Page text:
Familiar name reopens familiar realty company on Johnson Ave.


There are people who move to Riverdale and stay because they love it. Then there’s John Edwards — who grew up in Riverdale, and could never imagine living in a better place.

At 6-foot-2, he was a giant in real estate in more ways than one. And as he brings his old real estate firm bearing his name back to life, Edwards is ready for his return to matchmaking buyers with their perfect homes.

“The keys to working in real estate is to be honest and hardworking, know your market, and know what you’re selling.”

And does Edwards know his market. He grew up attending P.S. 81 Robert J. Christen and later Riverdale/Kingsbridge Academy. He is an alum of Manhattan College. And outside of a few short stints in high school and college, he’s never ventured too far from Riverdale — even in a career that originally started first with basketball, and later modeling and acting.

His phone is filled with pictures from his past, a sharp-looking young man donning the cutting-edge fashion of yesteryear. In fact, fashion and interior design was Edwards’ life. When he wasn’t in front of the camera, he was creating.

At the same time, however, he knew he had to make a living. But why not choose an avenue that could keep those creative juices going? For Edwards, real estate was a perfect fit.

“Working in the modeling business, you’re working in sales,” Edwards said. “Your job is selling yourself, and being able to approach people, and being on time, and knowing what you’re doing. Those were skills that were a perfect carryover from a career in modeling to a career in the real estate industry.”

He cut his teeth in the industry with Sopher Real Estate, learning from the founder himself. But Edwards also learned the importance of being as self-sufficient as possible. Instead of farming out work to fix up potential homes and apartments, he instead ran his own paint and contractor business. He also opened his own office at 3265 Johnson Ave., a place where he’s ready to set up shop once again next month.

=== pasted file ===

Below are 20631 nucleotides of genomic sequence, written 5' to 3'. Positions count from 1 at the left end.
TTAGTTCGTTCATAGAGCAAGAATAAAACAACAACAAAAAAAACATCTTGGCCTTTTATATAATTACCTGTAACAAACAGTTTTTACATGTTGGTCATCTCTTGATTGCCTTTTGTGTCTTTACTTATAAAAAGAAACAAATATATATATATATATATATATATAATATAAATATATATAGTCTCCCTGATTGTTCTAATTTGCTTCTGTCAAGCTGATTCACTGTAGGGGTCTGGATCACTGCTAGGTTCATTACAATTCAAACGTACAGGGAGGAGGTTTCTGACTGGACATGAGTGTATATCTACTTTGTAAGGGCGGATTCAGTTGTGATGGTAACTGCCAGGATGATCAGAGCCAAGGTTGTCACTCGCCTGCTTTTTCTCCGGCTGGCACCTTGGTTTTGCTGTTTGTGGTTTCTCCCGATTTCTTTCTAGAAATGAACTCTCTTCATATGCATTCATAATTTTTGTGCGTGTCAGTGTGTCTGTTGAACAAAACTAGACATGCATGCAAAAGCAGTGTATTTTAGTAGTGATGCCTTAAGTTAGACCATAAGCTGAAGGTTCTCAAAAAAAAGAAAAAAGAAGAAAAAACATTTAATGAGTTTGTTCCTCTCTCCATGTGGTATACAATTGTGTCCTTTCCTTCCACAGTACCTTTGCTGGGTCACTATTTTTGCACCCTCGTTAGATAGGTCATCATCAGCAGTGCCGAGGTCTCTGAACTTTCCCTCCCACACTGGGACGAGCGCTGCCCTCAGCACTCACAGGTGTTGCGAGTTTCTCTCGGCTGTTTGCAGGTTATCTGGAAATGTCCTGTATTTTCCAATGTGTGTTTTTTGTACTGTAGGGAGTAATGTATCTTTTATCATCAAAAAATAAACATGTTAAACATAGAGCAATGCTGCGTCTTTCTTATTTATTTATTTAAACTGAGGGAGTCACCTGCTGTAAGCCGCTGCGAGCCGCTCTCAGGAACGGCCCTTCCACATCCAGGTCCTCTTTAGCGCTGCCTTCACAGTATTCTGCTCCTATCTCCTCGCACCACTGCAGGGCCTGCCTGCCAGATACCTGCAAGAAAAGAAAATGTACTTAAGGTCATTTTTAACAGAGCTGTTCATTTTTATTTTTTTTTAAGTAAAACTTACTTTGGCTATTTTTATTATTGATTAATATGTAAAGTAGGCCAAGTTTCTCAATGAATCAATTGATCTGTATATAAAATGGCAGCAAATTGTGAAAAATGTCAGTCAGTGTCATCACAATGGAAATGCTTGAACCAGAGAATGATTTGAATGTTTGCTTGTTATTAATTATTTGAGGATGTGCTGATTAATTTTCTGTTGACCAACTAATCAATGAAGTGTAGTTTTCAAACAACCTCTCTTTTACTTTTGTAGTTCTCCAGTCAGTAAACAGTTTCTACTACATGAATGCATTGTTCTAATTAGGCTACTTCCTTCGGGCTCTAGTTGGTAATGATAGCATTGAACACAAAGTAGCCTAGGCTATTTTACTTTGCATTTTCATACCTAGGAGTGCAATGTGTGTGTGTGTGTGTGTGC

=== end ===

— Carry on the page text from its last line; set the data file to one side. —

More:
The new John Edwards Realty already has a half-dozen agents working to market homes through several different communities, and Edwards himself hasn’t missed a step. Since originally merging his firm several years ago with Douglas Elliman, Edwards worked with some of the larger realty companies in the area like Elliman and Sotheby’s.

But he doesn’t see himself as competition for them, or really any real estate firm. Not that John Edwards Realty couldn’t compete, but they don’t need to — as far as Edwards is concerned, there’s plenty of work to go around for everyone.

But the real estate industry continues to evolve. Nowadays, many people like to browse through various properties online, taking advantage of some of the technology that virtually allows them to walk from room to room in a home without ever leaving their current one.

Yet, computers will never replace the feeling someone gets when they walk into what could be their new home for the first time, Edwards said.

“I find that new technology has really helped real estate, but that can’t replace what you get from a real estate office,” he said. “Customers are always going to want to walk into a property. They are going to want someone to help them find that perfect match. And that takes time, expertise.”

Just 25 years ago, when Edwards first jumped into real estate, someone could buy a home in Riverdale for less than $250,000, while homes in Fieldston were just crossing the $1 million mark.

Co-op units were easier to get because many buildings were half-full at the time, but not anymore. Most are at least 70 percent full, and some are close to having no vacancy at all.

And home prices? It’s much, much higher now.

“The new construction has really uplifted the market,” Edwards said. “Many people from the city want to buy condominiums and co-ops, and they come up here and realize how beautiful our neighborhoods are, and how close we are to just about anything they could possibly want to be close to.”

As Edwards gets his business rolling again, he’s still balancing his work life with his family. His oldest daughter Alexa is studying psychology and education at Binghamton University, while his son Nick plays basketball for RKA, much like his dad did.

Edwards also has a 4-year-old daughter at home, Nirvana, who he’s raising with wife Linda.

“I do everything for my family,” Edwards said. “They give so much to me, and I want to give as much as I can back to them.”

And if Edwards should be nervous about striking out on his own again, he’s not feeling it.

“It’s great, and I’m just happy to be back,” he said. “I’m so confident about what we can do because there has been so much change, and change is a good thing.”